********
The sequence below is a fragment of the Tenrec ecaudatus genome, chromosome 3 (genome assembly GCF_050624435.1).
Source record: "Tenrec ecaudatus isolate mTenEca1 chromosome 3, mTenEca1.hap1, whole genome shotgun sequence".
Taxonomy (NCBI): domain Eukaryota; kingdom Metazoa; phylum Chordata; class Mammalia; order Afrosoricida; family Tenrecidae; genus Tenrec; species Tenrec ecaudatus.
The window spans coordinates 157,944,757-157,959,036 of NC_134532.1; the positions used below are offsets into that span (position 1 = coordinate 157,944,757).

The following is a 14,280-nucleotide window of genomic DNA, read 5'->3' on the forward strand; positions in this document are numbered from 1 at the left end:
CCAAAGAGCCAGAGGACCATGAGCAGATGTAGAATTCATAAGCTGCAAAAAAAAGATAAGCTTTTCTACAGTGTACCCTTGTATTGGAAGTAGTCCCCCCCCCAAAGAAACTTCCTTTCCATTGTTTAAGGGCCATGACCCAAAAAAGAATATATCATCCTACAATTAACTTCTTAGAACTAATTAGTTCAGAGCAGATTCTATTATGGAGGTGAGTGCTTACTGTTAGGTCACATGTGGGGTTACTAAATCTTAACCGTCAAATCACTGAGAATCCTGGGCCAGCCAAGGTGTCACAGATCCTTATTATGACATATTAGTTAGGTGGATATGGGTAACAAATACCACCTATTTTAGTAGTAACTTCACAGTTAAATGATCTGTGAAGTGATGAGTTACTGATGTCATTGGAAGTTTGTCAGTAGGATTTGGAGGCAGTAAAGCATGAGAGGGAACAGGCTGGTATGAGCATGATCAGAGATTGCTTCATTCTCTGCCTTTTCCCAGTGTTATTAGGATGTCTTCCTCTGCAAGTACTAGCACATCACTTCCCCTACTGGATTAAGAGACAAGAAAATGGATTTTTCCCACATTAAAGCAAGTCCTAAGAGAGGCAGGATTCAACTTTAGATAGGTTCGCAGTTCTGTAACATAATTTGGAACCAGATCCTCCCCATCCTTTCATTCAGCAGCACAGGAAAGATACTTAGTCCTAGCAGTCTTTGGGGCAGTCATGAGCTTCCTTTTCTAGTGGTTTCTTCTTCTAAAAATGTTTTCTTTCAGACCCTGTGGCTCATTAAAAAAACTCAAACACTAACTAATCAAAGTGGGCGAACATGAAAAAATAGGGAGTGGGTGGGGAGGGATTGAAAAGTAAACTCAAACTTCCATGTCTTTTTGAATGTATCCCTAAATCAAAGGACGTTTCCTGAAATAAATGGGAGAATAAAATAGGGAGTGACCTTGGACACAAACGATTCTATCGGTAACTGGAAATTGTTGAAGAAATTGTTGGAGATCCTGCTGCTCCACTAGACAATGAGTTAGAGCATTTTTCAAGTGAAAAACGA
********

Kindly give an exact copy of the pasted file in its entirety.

The sequence below is a fragment of the Tenrec ecaudatus genome, chromosome 3 (genome assembly GCF_050624435.1).
Source record: "Tenrec ecaudatus isolate mTenEca1 chromosome 3, mTenEca1.hap1, whole genome shotgun sequence".
Taxonomy (NCBI): domain Eukaryota; kingdom Metazoa; phylum Chordata; class Mammalia; order Afrosoricida; family Tenrecidae; genus Tenrec; species Tenrec ecaudatus.
The window spans coordinates 157,944,757-157,959,036 of NC_134532.1; the positions used below are offsets into that span (position 1 = coordinate 157,944,757).

The following is a 14,280-nucleotide window of genomic DNA, read 5'->3' on the forward strand; positions in this document are numbered from 1 at the left end:
CCAAAGAGCCAGAGGACCATGAGCAGATGTAGAATTCATAAGCTGCAAAAAAAAGATAAGCTTTTCTACAGTGTACCCTTGTATTGGAAGTAGTCCCCCCCCCAAAGAAACTTCCTTTCCATTGTTTAAGGGCCATGACCCAAAAAAGAATATATCATCCTACAATTAACTTCTTAGAACTAATTAGTTCAGAGCAGATTCTATTATGGAGGTGAGTGCTTACTGTTAGGTCACATGTGGGGTTACTAAATCTTAACCGTCAAATCACTGAGAATCCTGGGCCAGCCAAGGTGTCACAGATCCTTATTATGACATATTAGTTAGGTGGATATGGGTAACAAATACCACCTATTTTAGTAGTAACTTCACAGTTAAATGATCTGTGAAGTGATGAGTTACTGATGTCATTGGAAGTTTGTCAGTAGGATTTGGAGGCAGTAAAGCATGAGAGGGAACAGGCTGGTATGAGCATGATCAGAGATTGCTTCATTCTCTGCCTTTTCCCAGTGTTATTAGGATGTCTTCCTCTGCAAGTACTAGCACATCACTTCCCCTACTGGATTAAGAGACAAGAAAATGGATTTTTCCCACATTAAAGCAAGTCCTAAGAGAGGCAGGATTCAACTTTAGATAGGTTCGCAGTTCTGTAACATAATTTGGAACCAGATCCTCCCCATCCTTTCATTCAGCAGCACAGGAAAGATACTTAGTCCTAGCAGTCTTTGGGGCAGTCATGAGCTTCCTTTTCTAGTGGTTTCTTCTTCTAAAAATGTTTTCTTTCAGACCCTGTGGCTCATTAAAAAAACTCAAACACTAACTAATCAAAGTGGGCGAACATGAAAAAATAGGGAGTGGGTGGGGAGGGATTGAAAAGTAAACTCAAACTTCCATGTCTTTTTGAATGTATCCCTAAATCAAAGGACGTTTCCTGAAATAAATGGGAGAATAAAATAGGGAGTGACCTTGGACACAAACGATTCTATCGGTAACTGGAAATTGTTGAAGAAATTGTTGGAGATCCTGCTGCTCCACTAGACAATGAGTTAGAGCATTTTTCAAGTGAAAAACGA